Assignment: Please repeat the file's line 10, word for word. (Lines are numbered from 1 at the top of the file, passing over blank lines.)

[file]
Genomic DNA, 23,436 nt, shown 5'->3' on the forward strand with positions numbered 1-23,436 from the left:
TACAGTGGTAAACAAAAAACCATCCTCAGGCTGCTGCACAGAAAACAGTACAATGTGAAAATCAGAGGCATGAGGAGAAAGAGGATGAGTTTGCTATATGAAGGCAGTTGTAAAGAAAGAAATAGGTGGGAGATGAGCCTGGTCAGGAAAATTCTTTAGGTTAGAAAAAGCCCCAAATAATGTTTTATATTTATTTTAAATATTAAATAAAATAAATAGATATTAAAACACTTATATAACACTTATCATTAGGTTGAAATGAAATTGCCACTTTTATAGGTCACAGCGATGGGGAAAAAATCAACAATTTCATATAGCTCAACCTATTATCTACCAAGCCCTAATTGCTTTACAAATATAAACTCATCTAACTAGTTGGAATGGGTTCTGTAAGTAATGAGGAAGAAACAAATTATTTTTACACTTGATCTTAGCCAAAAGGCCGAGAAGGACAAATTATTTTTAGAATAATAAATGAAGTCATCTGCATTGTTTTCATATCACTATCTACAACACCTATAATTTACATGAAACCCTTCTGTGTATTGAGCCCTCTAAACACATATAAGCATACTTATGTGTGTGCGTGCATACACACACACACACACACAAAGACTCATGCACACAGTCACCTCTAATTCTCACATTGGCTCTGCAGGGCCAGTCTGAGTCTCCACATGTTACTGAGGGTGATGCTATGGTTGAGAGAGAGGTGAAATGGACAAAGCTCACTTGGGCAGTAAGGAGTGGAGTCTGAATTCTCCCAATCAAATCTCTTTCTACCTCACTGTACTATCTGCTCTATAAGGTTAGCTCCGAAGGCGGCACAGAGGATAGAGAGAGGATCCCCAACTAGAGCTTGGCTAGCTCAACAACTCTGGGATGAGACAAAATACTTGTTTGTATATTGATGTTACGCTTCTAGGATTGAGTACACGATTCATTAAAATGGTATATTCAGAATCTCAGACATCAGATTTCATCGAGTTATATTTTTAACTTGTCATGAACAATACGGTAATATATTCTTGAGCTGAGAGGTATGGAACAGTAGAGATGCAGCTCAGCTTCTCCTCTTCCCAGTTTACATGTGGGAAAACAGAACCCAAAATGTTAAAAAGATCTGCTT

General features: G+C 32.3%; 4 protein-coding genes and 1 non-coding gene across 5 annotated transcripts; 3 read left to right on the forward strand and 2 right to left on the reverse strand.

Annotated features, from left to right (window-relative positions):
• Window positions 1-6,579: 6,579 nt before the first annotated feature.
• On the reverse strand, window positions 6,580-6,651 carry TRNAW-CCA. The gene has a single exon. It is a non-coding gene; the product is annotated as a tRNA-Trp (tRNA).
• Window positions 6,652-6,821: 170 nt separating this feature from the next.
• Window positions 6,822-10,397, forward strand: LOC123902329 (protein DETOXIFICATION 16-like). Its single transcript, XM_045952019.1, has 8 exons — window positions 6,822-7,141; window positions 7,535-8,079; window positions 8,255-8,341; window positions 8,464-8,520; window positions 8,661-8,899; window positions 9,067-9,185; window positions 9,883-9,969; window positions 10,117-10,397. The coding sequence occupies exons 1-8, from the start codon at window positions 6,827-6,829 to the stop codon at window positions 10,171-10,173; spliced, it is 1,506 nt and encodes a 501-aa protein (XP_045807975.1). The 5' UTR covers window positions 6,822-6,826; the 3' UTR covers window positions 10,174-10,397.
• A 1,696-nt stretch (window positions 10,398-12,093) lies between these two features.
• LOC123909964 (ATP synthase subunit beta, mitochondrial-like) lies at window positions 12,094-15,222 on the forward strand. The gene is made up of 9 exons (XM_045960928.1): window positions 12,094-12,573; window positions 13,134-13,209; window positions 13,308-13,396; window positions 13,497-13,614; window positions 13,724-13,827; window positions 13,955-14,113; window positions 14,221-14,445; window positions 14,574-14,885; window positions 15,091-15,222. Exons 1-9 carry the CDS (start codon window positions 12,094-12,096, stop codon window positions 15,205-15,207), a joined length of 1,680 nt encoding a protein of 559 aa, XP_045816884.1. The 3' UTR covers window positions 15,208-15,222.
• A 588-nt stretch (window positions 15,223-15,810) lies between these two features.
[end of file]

• LOC123909964 (ATP synthase subunit beta, mitochondrial-like) lies at window positions 12,094-15,222 on the forward strand. The gene is made up of 9 exons (XM_045960928.1): window positions 12,094-12,573; window positions 13,134-13,209; window positions 13,308-13,396; window positions 13,497-13,614; window positions 13,724-13,827; window positions 13,955-14,113; window positions 14,221-14,445; window positions 14,574-14,885; window positions 15,091-15,222. Exons 1-9 carry the CDS (start codon window positions 12,094-12,096, stop codon window positions 15,205-15,207), a joined length of 1,680 nt encoding a protein of 559 aa, XP_045816884.1. The 3' UTR covers window positions 15,208-15,222.